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If you have a side hustle — whether it’s driving for Lyft or writing freelance for online publications — an interview for a new full-time job can raises a couple of important questions. Should you mention your side job to your prospective employer? And, if so, how?

Talking about your other work could be to your benefit, especially if the side gig has taught you transferable skills. On the other hand, you don’t want your potential employer to think you’ll be too focused on your side job to do the work properly, or that you’re likely to quit once your side hustle takes off.

To make sure your side hustle helps rather than hurts your prospects, follow these simple tips:

1. Decide Whether You Want to Disclose

The first decision you need to make is whether to talk about your side hustle at all. There are a few situations in which it makes sense to broach the subject.

If your side hustle can be discovered easily through an online search of your name — if you’re a freelancer blogger, for example — it makes sense to bring it up proactively. That will give you the chance to address any potential concerns your employer might have, such as worries you’ll be too busy to do both jobs adequately or that you’ll disclose confidential company information.

When your side hustle has taught you relevant job skills or enhanced your qualifications, it is also worth pointing out the experience you’ve gained. This is especially beneficial if you’re transitioning to a new career and your side gig has provided you with relevant experience that your past full-time positions haven’t.

Whatever the situation, you want to present your side job as a plus for your potential employer. Whenever possible, talk about how the things you’ve learned will help you perform better for your new company.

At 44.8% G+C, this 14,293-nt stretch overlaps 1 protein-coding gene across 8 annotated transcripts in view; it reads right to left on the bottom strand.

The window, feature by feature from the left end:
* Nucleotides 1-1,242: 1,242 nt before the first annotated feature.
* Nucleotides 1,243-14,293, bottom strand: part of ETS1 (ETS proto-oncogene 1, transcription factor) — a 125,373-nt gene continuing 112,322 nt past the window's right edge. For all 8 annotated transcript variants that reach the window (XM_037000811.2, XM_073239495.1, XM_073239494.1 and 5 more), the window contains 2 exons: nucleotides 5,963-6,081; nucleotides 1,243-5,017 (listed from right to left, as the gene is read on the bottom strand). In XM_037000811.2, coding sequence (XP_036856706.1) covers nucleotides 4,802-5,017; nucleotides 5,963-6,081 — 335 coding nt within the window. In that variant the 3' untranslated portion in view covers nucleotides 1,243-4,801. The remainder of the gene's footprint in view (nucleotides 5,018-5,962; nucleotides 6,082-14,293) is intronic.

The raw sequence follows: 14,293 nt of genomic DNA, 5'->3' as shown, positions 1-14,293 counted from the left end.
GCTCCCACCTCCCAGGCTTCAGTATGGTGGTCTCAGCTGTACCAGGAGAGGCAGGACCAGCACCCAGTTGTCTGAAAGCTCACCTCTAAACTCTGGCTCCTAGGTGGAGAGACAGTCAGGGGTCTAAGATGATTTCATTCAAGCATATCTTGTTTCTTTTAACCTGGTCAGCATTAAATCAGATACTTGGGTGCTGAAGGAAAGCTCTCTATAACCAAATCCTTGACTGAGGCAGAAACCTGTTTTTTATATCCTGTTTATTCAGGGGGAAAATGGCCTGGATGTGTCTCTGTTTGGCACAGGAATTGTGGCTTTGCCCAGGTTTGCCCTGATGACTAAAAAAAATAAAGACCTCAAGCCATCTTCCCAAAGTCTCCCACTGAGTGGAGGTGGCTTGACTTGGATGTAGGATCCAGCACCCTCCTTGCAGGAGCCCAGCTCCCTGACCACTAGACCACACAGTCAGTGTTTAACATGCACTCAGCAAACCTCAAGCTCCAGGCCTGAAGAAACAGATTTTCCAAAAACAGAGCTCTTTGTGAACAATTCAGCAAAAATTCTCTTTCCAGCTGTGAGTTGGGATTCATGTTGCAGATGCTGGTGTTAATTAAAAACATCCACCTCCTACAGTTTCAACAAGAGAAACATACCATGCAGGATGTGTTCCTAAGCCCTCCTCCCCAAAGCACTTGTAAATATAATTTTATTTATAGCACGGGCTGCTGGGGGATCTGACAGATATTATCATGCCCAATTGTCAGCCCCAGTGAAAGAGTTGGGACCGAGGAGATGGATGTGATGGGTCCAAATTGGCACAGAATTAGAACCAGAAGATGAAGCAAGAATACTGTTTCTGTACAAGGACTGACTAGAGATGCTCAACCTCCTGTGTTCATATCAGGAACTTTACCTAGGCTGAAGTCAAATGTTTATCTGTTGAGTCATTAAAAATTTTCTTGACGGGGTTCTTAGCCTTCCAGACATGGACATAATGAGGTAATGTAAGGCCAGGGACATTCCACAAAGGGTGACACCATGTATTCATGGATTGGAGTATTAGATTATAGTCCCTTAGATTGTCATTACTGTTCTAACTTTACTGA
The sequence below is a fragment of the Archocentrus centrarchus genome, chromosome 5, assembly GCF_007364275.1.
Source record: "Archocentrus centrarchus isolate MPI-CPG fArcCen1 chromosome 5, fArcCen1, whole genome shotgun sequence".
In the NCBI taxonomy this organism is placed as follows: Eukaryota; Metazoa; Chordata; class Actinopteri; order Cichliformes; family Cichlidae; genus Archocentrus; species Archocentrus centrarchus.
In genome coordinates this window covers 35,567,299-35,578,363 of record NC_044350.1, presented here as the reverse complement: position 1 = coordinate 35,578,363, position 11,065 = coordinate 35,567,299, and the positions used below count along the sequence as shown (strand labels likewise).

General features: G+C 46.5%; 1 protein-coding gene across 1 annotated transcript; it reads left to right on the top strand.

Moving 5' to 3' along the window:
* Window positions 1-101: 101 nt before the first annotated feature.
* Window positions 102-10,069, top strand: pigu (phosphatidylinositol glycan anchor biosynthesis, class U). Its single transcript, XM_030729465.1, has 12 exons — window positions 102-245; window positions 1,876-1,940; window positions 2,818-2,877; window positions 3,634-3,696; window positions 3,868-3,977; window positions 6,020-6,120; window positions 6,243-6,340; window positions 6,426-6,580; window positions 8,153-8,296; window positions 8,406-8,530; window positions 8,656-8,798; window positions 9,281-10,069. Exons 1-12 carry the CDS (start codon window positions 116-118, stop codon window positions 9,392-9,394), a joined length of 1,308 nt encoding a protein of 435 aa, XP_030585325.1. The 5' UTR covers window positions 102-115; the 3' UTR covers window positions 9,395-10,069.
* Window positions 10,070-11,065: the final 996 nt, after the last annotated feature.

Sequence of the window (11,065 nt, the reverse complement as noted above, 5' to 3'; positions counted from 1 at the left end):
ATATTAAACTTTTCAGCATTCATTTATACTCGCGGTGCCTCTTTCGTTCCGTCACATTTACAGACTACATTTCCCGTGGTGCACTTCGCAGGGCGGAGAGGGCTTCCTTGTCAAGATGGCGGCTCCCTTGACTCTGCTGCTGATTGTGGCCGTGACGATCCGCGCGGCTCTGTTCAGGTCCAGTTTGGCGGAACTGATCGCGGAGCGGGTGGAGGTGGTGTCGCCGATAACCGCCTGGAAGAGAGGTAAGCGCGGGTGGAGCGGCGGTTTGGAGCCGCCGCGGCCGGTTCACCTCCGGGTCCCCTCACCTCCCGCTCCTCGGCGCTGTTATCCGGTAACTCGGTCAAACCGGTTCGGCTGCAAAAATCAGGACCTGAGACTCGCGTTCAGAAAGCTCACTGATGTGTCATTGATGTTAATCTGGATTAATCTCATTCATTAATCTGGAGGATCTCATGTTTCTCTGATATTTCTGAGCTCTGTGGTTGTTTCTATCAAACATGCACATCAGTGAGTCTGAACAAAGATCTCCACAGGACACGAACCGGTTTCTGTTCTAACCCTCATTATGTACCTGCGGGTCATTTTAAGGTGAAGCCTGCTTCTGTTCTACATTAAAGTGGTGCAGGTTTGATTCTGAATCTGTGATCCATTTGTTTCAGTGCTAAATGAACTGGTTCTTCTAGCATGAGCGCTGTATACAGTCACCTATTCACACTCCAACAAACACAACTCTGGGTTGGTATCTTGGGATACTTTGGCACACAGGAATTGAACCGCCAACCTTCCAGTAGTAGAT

2. Be Prepared With a Success Story

When you’re bringing up the subject of a side hustle, address head-on any possible red flags that could arise. A potential employer is likely to ask how you plan to balance your full-time work with the job you have on the side. You should have anecdotes ready to share about times you’ve done this successfully in the past.

Focus on the strong time-management skills you’ve perfected that you can bring to your work. Talk about specific examples of times when you’ve made having multiple jobs work out well for everyone involved.

3. Never Imply Your Side Gig Will Become Full-Time

Your potential employer may also be concerned about the possibility you’ll leave the position if your side gig ever gives you enough money to live on. No employer wants to hire someone who’ll run for the door as soon as they can, so put your employer’s mind at ease about your future career goals.

To avoid giving the wrong impression, don’t talk about where you hope your side gig will lead you in the future. Instead, make sure to stress how much you want to grow with your potential employer over the long term.

4. Have a Plan If Asked What You’ll Do About Your Side Gig in the Future

There’s a chance your potential employer will ask if you’re willing to give up the side hustle once you’re hired — especially if doing the side job could be seen as competing with the employer’s own line of business.

Think carefully about your answer. It doesn’t make sense to say you’re willing to give up the work if you won’t do so when the time comes. But if this primary job would pay you enough and provide professional fulfillment, you may decide to tell the employer you’d be open to becoming a one-gig worker if hired.

Your side gig can help you accomplish financial goals, such as saving for the future or repaying student loans more easily. But you don’t want it to hurt your career prospects, so make sure you’re ready to discuss it responsibly during an interview for a new full-time position.

Christy Rakoczy is a full-time personal finance writer with a law degree from UCLA and a degree in business and marketing from the University of Rochester.



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